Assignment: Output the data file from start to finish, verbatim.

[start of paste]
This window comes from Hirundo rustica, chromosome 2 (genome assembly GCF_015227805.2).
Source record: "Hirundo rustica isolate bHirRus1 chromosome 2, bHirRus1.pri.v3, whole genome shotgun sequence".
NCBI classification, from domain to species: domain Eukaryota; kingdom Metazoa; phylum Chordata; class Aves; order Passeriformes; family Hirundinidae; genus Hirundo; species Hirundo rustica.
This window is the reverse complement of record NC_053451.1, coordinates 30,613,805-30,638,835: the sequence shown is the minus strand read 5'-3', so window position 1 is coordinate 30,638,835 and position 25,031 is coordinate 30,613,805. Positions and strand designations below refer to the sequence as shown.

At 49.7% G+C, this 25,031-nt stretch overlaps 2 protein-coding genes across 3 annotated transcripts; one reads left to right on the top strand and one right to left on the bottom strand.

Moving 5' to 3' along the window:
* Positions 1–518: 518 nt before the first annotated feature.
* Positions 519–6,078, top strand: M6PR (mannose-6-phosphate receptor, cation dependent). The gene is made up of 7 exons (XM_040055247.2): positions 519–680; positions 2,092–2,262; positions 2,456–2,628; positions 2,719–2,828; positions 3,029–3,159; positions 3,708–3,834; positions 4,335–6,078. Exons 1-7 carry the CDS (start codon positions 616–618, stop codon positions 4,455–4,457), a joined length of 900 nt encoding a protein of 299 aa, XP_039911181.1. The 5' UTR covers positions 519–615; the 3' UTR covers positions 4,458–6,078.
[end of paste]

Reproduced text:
This window comes from Hirundo rustica, chromosome 2 (genome assembly GCF_015227805.2).
Source record: "Hirundo rustica isolate bHirRus1 chromosome 2, bHirRus1.pri.v3, whole genome shotgun sequence".
NCBI classification, from domain to species: domain Eukaryota; kingdom Metazoa; phylum Chordata; class Aves; order Passeriformes; family Hirundinidae; genus Hirundo; species Hirundo rustica.
This window is the reverse complement of record NC_053451.1, coordinates 30,613,805-30,638,835: the sequence shown is the minus strand read 5'-3', so window position 1 is coordinate 30,638,835 and position 25,031 is coordinate 30,613,805. Positions and strand designations below refer to the sequence as shown.

At 49.7% G+C, this 25,031-nt stretch overlaps 2 protein-coding genes across 3 annotated transcripts; one reads left to right on the top strand and one right to left on the bottom strand.

Moving 5' to 3' along the window:
* Positions 1–518: 518 nt before the first annotated feature.
* Positions 519–6,078, top strand: M6PR (mannose-6-phosphate receptor, cation dependent). The gene is made up of 7 exons (XM_040055247.2): positions 519–680; positions 2,092–2,262; positions 2,456–2,628; positions 2,719–2,828; positions 3,029–3,159; positions 3,708–3,834; positions 4,335–6,078. Exons 1-7 carry the CDS (start codon positions 616–618, stop codon positions 4,455–4,457), a joined length of 900 nt encoding a protein of 299 aa, XP_039911181.1. The 5' UTR covers positions 519–615; the 3' UTR covers positions 4,458–6,078.